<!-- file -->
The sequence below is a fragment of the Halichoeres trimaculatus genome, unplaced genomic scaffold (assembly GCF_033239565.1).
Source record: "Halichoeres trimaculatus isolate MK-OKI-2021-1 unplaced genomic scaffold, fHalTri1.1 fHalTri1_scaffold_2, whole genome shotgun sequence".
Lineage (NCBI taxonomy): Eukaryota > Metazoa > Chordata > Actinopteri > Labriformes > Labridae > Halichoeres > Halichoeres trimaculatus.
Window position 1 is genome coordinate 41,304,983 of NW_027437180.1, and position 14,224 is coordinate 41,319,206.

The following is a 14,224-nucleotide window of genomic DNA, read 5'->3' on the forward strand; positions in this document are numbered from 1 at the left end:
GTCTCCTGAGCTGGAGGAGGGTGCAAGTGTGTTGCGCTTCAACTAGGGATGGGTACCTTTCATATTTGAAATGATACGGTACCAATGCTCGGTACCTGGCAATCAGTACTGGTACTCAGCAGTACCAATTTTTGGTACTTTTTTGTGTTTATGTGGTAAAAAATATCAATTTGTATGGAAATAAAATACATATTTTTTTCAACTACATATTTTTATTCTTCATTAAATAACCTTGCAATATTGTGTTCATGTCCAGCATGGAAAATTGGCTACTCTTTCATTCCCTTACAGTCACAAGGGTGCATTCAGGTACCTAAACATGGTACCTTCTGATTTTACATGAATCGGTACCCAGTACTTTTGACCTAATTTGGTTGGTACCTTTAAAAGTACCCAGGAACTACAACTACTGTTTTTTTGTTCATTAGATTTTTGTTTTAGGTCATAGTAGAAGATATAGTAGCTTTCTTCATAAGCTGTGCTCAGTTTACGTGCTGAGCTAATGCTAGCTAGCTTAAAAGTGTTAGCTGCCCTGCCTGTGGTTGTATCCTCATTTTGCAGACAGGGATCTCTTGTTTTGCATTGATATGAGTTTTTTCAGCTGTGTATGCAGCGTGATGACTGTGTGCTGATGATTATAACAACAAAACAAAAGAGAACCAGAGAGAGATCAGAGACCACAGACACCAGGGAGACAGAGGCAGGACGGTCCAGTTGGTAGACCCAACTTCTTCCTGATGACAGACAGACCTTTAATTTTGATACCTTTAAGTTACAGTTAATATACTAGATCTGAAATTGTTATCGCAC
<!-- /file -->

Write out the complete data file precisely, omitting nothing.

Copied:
The sequence below is a fragment of the Halichoeres trimaculatus genome, unplaced genomic scaffold (assembly GCF_033239565.1).
Source record: "Halichoeres trimaculatus isolate MK-OKI-2021-1 unplaced genomic scaffold, fHalTri1.1 fHalTri1_scaffold_2, whole genome shotgun sequence".
Lineage (NCBI taxonomy): Eukaryota > Metazoa > Chordata > Actinopteri > Labriformes > Labridae > Halichoeres > Halichoeres trimaculatus.
Window position 1 is genome coordinate 41,304,983 of NW_027437180.1, and position 14,224 is coordinate 41,319,206.

The following is a 14,224-nucleotide window of genomic DNA, read 5'->3' on the forward strand; positions in this document are numbered from 1 at the left end:
GTCTCCTGAGCTGGAGGAGGGTGCAAGTGTGTTGCGCTTCAACTAGGGATGGGTACCTTTCATATTTGAAATGATACGGTACCAATGCTCGGTACCTGGCAATCAGTACTGGTACTCAGCAGTACCAATTTTTGGTACTTTTTTGTGTTTATGTGGTAAAAAATATCAATTTGTATGGAAATAAAATACATATTTTTTTCAACTACATATTTTTATTCTTCATTAAATAACCTTGCAATATTGTGTTCATGTCCAGCATGGAAAATTGGCTACTCTTTCATTCCCTTACAGTCACAAGGGTGCATTCAGGTACCTAAACATGGTACCTTCTGATTTTACATGAATCGGTACCCAGTACTTTTGACCTAATTTGGTTGGTACCTTTAAAAGTACCCAGGAACTACAACTACTGTTTTTTTGTTCATTAGATTTTTGTTTTAGGTCATAGTAGAAGATATAGTAGCTTTCTTCATAAGCTGTGCTCAGTTTACGTGCTGAGCTAATGCTAGCTAGCTTAAAAGTGTTAGCTGCCCTGCCTGTGGTTGTATCCTCATTTTGCAGACAGGGATCTCTTGTTTTGCATTGATATGAGTTTTTTCAGCTGTGTATGCAGCGTGATGACTGTGTGCTGATGATTATAACAACAAAACAAAAGAGAACCAGAGAGAGATCAGAGACCACAGACACCAGGGAGACAGAGGCAGGACGGTCCAGTTGGTAGACCCAACTTCTTCCTGATGACAGACAGACCTTTAATTTTGATACCTTTAAGTTACAGTTAATATACTAGATCTGAAATTGTTATCGCAC